corner graphic   Hi,    
ver. 2.0.19.11.21
Finding the new version too difficult to understand? Go to classic.studylight.org/

Bible Commentaries

Gary Hampton Commentary on Selected Books
1 Peter 5

 

 

Verses 1-4

Shepherds Over the Flock of God

In the New Testament church the name "elders," which literally means older, came to stand for the leaders of local congregations (Acts 11:29-30; Acts 14:23; Acts 15:2-3; Acts 15:6; Acts 15:22; Acts 16:4; Acts 21:18; 1 Timothy 5:17-20). Since the word "elder" is used interchangeably with the word bishop (Acts 20:17; Acts 20:28; Titus 1:5-7), it is clear that both words describe the same office. Peter exhorts them as a fellow elder. He also was one who saw the suffering of Christ as he was crucified and looked forward to the glory that will belong to all Christians when they get to heaven. Peter, of course, was one who witnessed Christ" s suffering and was to carry his testimony to all the world (1 Peter 5:1; Luke 24:46-48).

Peter said elders have the very important task of shepherding, which includes the whole work of a shepherd, God"s flock (Acts 20:28). The shepherd rarely fed his flock, but he did pasture them. In his book, A treatise on the Eldership, J. W. McGarvey says, "Their duty was to guide them from place to place, to protect them from wild beast, and to keep them from straying." He went on to give some insight into the shepherds of that day, by saying, "The Jewish shepherd was at once the ruler, the guide, the protector, and the companion of his flock." He emphasizes the way they handled their flocks, when he says, "He did not drive them to water and to pasturage; but he called his own sheep by name, so familiar was he with everyone of them, and he led them out, and went before them, and the sheep followed him, for they knew his voice. John 10:3-4."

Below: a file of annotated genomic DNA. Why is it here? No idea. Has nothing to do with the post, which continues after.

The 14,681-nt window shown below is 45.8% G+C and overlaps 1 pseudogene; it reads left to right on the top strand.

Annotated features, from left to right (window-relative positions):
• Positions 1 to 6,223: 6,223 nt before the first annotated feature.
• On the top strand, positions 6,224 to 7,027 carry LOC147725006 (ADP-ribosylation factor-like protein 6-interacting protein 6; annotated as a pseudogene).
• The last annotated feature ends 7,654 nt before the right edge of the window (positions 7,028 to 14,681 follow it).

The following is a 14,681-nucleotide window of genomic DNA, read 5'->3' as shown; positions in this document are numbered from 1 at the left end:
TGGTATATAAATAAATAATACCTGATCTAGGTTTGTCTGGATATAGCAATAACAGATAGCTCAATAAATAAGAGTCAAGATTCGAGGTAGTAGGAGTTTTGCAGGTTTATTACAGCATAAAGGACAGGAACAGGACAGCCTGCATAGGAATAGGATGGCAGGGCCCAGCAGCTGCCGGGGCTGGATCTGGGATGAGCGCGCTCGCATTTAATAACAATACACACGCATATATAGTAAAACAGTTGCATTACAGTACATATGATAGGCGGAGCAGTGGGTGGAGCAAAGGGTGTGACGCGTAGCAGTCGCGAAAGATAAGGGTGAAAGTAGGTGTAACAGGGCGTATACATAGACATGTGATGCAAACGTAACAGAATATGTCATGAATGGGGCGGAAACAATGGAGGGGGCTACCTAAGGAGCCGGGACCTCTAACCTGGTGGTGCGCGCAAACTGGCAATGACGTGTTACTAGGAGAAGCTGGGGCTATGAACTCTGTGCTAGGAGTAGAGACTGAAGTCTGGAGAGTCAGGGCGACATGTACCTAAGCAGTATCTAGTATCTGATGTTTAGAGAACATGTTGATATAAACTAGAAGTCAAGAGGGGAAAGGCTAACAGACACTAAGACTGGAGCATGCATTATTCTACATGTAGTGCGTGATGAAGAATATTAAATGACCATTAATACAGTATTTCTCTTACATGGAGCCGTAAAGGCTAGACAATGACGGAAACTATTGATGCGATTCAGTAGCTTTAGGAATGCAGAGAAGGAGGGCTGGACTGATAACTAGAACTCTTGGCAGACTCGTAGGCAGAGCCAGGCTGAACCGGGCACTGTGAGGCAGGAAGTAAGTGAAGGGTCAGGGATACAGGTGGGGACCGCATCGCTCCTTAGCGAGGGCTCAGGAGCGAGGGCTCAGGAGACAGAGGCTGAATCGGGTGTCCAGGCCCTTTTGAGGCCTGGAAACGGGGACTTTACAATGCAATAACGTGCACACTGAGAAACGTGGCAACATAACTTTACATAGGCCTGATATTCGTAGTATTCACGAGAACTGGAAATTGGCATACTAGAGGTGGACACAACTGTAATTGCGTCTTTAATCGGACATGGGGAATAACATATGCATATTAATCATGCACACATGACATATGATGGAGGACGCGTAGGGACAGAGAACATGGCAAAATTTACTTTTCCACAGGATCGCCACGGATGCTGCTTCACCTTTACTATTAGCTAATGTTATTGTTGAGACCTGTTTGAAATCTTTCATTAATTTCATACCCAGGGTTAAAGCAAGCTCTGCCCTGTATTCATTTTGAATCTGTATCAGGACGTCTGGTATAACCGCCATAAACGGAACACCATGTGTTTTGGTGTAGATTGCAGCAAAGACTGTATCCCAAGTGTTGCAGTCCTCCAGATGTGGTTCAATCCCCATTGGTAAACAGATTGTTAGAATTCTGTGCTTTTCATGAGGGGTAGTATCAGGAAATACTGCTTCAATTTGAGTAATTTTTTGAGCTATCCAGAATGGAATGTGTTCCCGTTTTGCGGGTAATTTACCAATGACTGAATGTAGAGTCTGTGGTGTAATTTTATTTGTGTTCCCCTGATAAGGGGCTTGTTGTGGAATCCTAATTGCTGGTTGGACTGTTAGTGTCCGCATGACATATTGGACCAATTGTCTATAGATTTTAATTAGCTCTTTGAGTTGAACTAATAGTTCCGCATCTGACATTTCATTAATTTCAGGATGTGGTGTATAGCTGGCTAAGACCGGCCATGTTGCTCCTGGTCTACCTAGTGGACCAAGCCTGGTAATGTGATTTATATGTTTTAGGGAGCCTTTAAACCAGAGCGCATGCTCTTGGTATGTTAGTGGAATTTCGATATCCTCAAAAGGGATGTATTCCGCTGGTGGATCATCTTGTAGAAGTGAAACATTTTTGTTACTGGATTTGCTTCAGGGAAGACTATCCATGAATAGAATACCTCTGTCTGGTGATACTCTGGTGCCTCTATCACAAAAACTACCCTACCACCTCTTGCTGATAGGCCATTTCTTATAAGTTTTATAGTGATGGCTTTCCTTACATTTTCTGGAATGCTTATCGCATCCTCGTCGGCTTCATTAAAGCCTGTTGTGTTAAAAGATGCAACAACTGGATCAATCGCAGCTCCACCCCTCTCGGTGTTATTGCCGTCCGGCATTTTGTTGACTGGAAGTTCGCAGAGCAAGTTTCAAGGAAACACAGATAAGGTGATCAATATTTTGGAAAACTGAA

Hebrews 13:7 talks about "those who rule over you." McGarvey says the word actually means lead, as in leading one to a conclusion, an idea also found in 1 Timothy 5:17. The word translated "rule" in that verse is the same one used to speak of the father"s position in relation to his family in 1 Timothy 3:4-5.

Notice that Peter says the elders are to be bishops, or overseers, of the flock. Also note that it is God"s flock, not the elders" flock. They are stewards over God"s possession. It is the flock among them, or in their own congregation (Titus 1:5). Since God gave elders the oversight, Christians should yield to them as long as their actions do not contradict the will of God. Obedience is especially important because the elders are responsible for the members" souls (Hebrews 13:17). They will be made to rejoice if a soul is saved and grieve if it is lost. The members will thus not have to be forced, or constrained, to serve, but will willingly follow. Neither should elders serve because of the personal gain that might arise from such service. This verse and 1 Timothy 5:17 clearly indicate elders were paid to work in the first century church. Misuse of the position to obtain more money would be wrong. Instead, he should eagerly serve with his ultimate desire being to please God (1 Peter 5:2).